The Community for Technology Leaders

32 & 16 Years Ago

Pages: pp. 9-10

November 1974

Lookahead (p. 24). "Speed advances were provided in the third generation of computers. Since then, an order-of-magnitude improvement in speed has been achieved in logic circuitry. A high-speed parallel arithmetic unit can perform a complete operation in 80 nanoseconds; main memory, with the help of high-speed buffers, can produce operands or instructions in 80 nanoseconds. Why should the arithmetic unit have to wait for several cycles before it gets each instruction and the operands for it? To improve this situation, lookahead control was developed and performs these functions:

  • fetches instructions in advance continuously;
  • validates each instruction as encountered;
  • obtains operand addresses and operands for pre-processed instructions;
  • prepares for the alternatives of branching."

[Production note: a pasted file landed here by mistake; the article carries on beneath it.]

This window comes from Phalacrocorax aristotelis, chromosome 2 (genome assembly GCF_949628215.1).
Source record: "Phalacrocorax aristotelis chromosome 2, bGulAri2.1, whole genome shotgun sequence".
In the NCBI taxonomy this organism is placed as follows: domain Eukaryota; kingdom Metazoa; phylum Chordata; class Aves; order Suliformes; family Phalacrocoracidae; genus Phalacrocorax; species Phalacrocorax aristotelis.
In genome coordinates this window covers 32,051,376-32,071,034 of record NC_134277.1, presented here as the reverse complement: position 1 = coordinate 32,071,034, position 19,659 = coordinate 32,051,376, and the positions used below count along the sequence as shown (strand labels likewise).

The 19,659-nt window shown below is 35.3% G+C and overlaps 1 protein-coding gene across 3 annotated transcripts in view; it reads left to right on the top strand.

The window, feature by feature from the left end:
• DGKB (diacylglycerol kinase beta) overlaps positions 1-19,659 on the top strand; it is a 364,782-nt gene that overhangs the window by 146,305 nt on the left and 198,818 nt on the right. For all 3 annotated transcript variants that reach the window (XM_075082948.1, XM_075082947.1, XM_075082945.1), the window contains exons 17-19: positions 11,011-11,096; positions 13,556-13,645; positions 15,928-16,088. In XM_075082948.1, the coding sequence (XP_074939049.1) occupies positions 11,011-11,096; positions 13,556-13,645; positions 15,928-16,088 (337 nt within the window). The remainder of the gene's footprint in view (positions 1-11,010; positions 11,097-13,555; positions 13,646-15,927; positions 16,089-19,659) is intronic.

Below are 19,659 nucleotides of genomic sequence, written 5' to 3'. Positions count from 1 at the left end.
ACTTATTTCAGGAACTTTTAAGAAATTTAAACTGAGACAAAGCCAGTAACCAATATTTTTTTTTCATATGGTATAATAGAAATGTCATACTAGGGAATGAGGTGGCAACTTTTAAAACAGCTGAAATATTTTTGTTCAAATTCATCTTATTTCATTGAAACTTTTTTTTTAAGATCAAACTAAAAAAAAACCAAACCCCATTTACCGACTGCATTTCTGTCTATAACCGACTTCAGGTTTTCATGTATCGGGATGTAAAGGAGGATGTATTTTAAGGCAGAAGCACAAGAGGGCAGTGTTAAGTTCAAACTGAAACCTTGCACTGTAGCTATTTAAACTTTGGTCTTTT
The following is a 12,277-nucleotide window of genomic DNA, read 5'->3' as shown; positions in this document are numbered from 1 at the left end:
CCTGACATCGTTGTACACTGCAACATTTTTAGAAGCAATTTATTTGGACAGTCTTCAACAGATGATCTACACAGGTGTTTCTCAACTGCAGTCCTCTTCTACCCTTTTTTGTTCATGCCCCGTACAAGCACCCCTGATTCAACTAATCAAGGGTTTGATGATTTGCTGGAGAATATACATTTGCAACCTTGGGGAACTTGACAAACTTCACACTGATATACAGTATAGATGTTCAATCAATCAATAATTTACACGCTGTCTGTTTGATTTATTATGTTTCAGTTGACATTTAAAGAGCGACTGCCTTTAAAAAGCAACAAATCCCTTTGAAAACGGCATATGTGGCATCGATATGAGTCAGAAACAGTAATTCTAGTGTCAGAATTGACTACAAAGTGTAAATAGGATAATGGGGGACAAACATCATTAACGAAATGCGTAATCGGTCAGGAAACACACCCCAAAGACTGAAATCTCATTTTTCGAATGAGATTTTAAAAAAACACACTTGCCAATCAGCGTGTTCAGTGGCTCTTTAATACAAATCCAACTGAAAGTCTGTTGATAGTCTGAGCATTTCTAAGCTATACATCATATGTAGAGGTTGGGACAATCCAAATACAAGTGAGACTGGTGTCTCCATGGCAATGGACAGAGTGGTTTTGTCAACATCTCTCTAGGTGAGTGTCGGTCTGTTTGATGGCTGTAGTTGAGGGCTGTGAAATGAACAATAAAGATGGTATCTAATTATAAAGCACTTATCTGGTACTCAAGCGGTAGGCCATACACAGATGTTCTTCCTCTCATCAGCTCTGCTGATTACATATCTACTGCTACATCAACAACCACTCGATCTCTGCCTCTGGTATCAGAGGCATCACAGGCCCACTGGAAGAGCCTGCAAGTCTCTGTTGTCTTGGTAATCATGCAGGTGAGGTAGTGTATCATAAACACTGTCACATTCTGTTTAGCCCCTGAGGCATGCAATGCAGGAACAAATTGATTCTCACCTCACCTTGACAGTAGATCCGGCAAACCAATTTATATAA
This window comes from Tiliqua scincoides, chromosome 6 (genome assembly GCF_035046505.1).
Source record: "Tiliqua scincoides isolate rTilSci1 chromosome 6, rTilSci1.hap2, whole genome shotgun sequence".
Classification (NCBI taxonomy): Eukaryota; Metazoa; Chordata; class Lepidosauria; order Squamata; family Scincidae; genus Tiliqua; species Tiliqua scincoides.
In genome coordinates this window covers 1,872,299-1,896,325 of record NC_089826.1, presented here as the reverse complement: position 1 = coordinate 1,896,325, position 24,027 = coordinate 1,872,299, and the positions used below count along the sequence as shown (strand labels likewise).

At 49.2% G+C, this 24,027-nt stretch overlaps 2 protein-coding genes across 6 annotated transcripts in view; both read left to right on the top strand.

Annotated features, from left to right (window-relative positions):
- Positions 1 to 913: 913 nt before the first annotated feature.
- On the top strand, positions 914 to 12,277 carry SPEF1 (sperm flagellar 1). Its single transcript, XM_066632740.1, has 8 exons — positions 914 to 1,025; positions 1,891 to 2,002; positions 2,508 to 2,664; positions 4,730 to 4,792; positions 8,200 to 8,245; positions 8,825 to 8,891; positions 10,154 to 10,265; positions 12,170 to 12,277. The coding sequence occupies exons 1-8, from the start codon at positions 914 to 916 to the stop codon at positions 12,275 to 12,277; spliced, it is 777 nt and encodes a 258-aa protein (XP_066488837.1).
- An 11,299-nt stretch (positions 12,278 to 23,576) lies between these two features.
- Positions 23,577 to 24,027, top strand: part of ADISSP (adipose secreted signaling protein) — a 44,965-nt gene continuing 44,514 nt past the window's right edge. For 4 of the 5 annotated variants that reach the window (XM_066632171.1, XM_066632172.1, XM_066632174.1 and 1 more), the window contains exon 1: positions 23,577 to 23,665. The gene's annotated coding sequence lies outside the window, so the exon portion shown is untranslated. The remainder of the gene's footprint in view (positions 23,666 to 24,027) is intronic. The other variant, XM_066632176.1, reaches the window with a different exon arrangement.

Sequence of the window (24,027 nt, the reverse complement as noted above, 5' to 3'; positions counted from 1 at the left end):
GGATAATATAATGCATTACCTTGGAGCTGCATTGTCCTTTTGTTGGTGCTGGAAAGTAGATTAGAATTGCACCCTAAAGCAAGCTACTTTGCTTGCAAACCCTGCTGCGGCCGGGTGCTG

Computer Science Facilities (p. 46). "The long-range plans for a [computer science] laboratory should take into account the need for a 'critical mass' of equipment in the initial stages, followed by a pattern of incremental growth. Though a laboratory can begin with a minimal configuration (CPU and teletypewriter), it is very difficult to motivate other faculty to take advantage of such a limited resource, especially if they are accustomed to the amenities provided by the large central system. The critical mass could be defined as that configuration required to comfortably support an interesting operating system. It would usually include a CPU with at least 48K bytes of memory, a disk, a medium-speed card reader and line printer, a teletypewriter, and a CRT.